March 2019

Three incidental found liver lesions one hypoechoic one nearly isoechoic and one hyperechoic. Can it be identical lesions in all three patients?

Clinical Info

Three patients with incidental found liver lesions examined for SONOZORG a primary care ultrasound facility. The lesions look very different from hypoechoic to hyperechoic. Can it be the same type of lesion in all three patients?

Ultrasound Images & Clips

Incidental found liver lesions

Lesion one is hypoechoic
Lesion one is hypoechoic
Another image of the same lesion
Another image of the same lesion
Another image of the same lesion
Another image of the same lesion
The lesion does not show flow on color doppler
The lesion does not show flow on color doppler
Image of the liver. There is a fatty liver and there are gallstones
Image of the liver. There is a fatty liver and there are gallstones
This is the lesion of the second patient that is nearly isoechoic
This is the lesion of the second patient that is nearly isoechoic
Another image of the same lesion
Another image of the same lesion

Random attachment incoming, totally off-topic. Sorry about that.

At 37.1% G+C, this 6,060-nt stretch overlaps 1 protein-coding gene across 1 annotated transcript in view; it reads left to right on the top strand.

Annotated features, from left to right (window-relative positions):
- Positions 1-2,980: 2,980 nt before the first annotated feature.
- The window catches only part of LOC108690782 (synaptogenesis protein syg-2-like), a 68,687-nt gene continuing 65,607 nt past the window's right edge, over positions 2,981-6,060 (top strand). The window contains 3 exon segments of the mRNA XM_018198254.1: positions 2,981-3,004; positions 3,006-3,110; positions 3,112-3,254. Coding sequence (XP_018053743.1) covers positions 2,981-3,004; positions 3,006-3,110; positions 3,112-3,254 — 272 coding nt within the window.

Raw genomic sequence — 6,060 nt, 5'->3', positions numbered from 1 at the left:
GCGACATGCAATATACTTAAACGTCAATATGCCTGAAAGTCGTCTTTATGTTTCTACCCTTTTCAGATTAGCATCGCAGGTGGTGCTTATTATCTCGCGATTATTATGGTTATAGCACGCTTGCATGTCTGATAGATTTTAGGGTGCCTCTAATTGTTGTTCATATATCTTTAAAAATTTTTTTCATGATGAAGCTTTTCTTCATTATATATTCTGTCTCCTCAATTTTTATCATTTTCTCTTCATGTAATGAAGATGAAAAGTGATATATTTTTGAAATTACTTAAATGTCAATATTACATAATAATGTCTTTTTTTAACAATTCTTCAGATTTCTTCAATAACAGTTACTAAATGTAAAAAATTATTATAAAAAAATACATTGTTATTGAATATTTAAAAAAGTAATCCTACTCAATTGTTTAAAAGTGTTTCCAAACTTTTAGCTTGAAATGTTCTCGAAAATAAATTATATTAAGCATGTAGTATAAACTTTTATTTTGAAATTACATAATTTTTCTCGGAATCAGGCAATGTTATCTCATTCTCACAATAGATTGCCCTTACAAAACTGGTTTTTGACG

This lesion also doesn't show much flow
This lesion also doesn't show much flow
This is the third patient. The lesion is hyperechoic
This is the third patient. The lesion is hyperechoic
Another image of the lesion
Another image of the lesion
Again the lesion doesn't show flow
Again the lesion doesn't show flow

Conclusion

All the lesions proved to be haemangiomas. If you look a the echogenicity of the liver parenchyma you will notice that the first patient has a fatty liver. The last patient has a very normal liver parenchyma.
Hemangiomas usually are hyperechoic but they can be hypoechoic or have a mixed density. Contrast ultrasound or a CT scan with contrast usually will confirm the nature of the lesion


Details

  • Body part: Liver

Created with

  • Hitachi Ultrasound System